One would think our walks are bonding; and maybe on some level they are, as he does look forward to going out and shows his enthusiasm by putting on a jumping performance, which seems to be a characteristic trait of mini schnauzers. He can jump very high for a dog that stands only about a foot off the ground. In fact, he can jump about two times his height. It’s really quite impressive, and may I add amusing to watch.

We take different routes almost every day, with me deciding the way… most of the time. If there’s a big bad monster (aka rubbish bin) lurking on our side of the road, Kiko makes a beeline for the other side, and consequently pulls me with him. Our walks are peaceful and invigorating. While he sniffs, stops, pulls and jovially prances ahead of me, I get to admire the pretty summer cottages (some are actually mansions), attractive gardens, eclectic architecture and the stunning water-views of where we are temporarily living.

Spring is definitely here, although the wind is still chilling, especially along the shore, and my hands feel like icicles on many days, by the time we arrive home. Daffodils are popping up everywhere even along the marsh where they have not been planted. I’m guessing it’s the result of birds dropping their seeds (or the winds blowing them over), just like the number of mussels and clams in their shells that we encounter scattered and broken along the path around the lagoon. The seagulls must be carrying them and dropping them on the ground.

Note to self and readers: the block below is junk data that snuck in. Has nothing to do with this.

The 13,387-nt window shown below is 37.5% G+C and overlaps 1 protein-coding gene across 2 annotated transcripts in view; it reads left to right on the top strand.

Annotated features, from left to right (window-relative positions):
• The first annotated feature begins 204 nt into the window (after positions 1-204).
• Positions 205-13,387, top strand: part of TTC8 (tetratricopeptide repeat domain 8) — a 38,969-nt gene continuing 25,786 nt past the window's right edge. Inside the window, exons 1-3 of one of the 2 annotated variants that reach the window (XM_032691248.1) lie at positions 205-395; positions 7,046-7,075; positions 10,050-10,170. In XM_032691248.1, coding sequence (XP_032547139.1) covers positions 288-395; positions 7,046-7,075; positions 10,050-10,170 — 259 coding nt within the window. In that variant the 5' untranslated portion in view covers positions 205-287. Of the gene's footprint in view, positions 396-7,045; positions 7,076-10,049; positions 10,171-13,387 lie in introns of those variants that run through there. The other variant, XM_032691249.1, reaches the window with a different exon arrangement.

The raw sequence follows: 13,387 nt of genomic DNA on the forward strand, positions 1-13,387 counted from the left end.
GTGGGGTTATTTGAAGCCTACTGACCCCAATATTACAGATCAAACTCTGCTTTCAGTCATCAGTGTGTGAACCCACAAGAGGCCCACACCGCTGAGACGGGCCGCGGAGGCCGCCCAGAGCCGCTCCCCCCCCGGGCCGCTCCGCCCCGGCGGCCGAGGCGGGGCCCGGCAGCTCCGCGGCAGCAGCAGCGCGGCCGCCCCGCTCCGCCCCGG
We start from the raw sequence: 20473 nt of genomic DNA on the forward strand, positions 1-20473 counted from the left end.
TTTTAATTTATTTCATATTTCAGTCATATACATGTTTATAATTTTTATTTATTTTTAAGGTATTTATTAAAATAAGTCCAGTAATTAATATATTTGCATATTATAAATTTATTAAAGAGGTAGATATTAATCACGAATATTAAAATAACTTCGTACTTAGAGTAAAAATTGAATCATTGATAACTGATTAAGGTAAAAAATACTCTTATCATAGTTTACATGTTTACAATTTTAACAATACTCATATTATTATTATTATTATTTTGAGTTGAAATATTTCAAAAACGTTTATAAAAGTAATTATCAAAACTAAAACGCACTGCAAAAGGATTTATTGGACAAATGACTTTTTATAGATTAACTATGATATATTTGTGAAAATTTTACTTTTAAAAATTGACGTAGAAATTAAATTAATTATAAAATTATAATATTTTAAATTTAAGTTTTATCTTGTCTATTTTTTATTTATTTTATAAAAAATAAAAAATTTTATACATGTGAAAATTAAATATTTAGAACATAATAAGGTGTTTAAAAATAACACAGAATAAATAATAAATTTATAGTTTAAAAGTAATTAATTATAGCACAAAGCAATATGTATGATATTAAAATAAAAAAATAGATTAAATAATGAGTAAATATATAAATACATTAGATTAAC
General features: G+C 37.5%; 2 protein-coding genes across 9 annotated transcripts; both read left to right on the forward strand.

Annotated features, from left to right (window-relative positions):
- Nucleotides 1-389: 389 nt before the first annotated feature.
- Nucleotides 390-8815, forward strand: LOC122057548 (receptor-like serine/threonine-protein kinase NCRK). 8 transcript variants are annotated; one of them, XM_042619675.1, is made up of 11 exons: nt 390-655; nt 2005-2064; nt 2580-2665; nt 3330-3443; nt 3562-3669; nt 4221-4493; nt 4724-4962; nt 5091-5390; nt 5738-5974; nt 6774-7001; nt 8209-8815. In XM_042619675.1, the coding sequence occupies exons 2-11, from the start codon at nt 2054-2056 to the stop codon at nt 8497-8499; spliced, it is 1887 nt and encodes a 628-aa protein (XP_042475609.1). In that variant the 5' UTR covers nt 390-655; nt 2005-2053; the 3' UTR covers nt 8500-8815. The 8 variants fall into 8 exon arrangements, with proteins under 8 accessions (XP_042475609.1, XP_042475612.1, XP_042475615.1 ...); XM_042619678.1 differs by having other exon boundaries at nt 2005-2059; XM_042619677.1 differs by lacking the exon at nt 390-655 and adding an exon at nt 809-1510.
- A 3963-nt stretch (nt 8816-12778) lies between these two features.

The tulips are slightly more recalcitrant to come out yet, with only a few resilient ones actually in bloom. The magnolias are budding with the promise of their pink and white delicate blossoms coming soon. And the forsythia bushes are alive again with their bright yellow flowers. Everywhere one turns, there are signs of new life. I’m in awe of Spring; and I think I’ve never admired this season as much as I am doing this year.

I haven’t stopped to reflect why this is so, although my mind does a lot of wandering, soul searching, and de-stressing while we enjoy the outdoors. I sometimes think about food too. And how I want to develop the blog and bring a more enriching experience to my readers.